Money woes are often cited as the reason that many couples end up splitting apart. However, it isn't necessarily a lack of money that drives people to divorce. In fact, the real root of money problems in marriages can be surprisingly complex.
Here are some of the ways that money can negatively affect your marriage:
1. Your attitude toward money or financial priorities doesn't match.
Attitudes toward money can vary greatly from person to person. More than being "savers" and "spenders," some people see the acquisition of wealth as important in its own right, while others see money as a mere tool. Those differing views can also affect your financial priorities. If your spouse sees money as all-important and wants to keep banking it, you may come to resent the long-term frugality when you think it's time to lighten up and spend the fruits of your labors.
2. One or both of you are hiding money or debts.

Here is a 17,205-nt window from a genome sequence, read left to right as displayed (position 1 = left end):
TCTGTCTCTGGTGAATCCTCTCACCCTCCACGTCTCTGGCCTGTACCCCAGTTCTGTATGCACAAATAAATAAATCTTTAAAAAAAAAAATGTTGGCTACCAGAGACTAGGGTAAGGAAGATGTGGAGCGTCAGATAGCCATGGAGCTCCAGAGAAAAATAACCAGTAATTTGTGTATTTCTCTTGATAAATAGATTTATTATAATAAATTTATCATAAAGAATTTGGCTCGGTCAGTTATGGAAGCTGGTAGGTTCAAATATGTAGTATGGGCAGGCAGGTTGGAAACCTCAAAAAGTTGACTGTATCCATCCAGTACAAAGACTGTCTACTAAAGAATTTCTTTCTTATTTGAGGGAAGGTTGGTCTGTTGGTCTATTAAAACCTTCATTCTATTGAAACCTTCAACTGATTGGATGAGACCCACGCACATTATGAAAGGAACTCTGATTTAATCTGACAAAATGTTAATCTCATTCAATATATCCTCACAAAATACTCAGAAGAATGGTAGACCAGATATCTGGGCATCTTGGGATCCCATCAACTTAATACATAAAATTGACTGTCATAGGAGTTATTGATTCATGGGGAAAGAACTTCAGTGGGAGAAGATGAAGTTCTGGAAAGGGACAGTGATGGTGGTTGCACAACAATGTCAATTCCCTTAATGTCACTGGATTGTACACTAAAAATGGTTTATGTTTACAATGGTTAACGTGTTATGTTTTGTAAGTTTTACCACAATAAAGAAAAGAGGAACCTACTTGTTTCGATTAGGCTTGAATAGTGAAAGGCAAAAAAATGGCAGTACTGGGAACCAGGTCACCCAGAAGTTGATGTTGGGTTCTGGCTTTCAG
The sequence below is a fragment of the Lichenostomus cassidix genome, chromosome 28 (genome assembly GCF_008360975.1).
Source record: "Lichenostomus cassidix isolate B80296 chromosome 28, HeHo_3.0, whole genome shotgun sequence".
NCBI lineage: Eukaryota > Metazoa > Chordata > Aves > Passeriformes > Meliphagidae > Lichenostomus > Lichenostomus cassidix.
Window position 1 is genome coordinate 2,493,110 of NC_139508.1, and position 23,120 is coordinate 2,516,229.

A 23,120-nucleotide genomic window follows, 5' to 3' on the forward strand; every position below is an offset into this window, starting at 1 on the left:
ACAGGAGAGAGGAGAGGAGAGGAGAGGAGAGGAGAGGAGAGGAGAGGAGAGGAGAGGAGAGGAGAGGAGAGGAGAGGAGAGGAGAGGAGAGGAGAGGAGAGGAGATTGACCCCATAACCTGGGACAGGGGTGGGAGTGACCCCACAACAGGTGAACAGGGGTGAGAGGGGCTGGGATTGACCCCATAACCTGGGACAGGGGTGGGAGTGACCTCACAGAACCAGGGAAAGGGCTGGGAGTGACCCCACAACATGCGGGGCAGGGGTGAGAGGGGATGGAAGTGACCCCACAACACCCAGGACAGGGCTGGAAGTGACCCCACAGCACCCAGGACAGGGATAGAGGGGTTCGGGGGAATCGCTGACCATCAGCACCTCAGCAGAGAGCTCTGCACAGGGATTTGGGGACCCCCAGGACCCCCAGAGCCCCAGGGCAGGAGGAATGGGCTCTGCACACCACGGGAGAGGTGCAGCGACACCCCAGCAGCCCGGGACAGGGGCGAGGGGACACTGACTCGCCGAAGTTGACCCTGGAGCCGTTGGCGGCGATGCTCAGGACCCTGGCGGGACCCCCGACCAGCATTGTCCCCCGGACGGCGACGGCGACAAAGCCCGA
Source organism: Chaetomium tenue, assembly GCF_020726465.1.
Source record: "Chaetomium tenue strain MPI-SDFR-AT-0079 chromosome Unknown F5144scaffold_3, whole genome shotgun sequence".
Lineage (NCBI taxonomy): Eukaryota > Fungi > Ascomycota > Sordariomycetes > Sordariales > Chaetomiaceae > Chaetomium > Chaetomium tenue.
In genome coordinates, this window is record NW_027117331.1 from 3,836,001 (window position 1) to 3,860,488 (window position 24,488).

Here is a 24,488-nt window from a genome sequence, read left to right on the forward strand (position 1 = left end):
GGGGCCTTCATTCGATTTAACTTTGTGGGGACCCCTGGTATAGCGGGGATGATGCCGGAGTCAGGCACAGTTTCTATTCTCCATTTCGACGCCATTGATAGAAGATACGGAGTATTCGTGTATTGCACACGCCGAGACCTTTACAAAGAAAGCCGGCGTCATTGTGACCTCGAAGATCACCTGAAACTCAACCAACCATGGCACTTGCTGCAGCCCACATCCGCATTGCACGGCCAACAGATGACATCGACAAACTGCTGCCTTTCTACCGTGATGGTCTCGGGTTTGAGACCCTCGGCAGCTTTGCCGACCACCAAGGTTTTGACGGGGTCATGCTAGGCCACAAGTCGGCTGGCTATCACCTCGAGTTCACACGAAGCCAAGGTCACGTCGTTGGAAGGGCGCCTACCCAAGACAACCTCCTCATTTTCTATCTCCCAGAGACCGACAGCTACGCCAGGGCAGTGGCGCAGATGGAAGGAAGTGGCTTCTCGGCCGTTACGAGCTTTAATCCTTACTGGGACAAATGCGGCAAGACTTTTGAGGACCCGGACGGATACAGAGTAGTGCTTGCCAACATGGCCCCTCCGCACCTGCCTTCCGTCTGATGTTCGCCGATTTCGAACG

When one spouse hides money and assets from the other, that's a major signal of distrust. Similarly, when a spouse goes on shopping sprees, racks up credit card debt or hides their student loans, that's bound to create a lot of tension (once they're discovered) and seem dishonest. A lack of trust and dishonesty are both relationship-killers and can easily create permanent rifts in a marriage.
3. You don't feel like equal partners about money.
If you and your spouse don't equally contribute to the family's fortunes, you may start to develop a relationship where one person has all the financial control. That can quickly devolve into resentment on both sides and fuel battles over who has the "right" to spend money in the household.
When money issues fragment a marriage, the odds are high that the divorce will focus heavily on the division of marital assets and debts. Make certain that you take the necessary steps to protect your interests.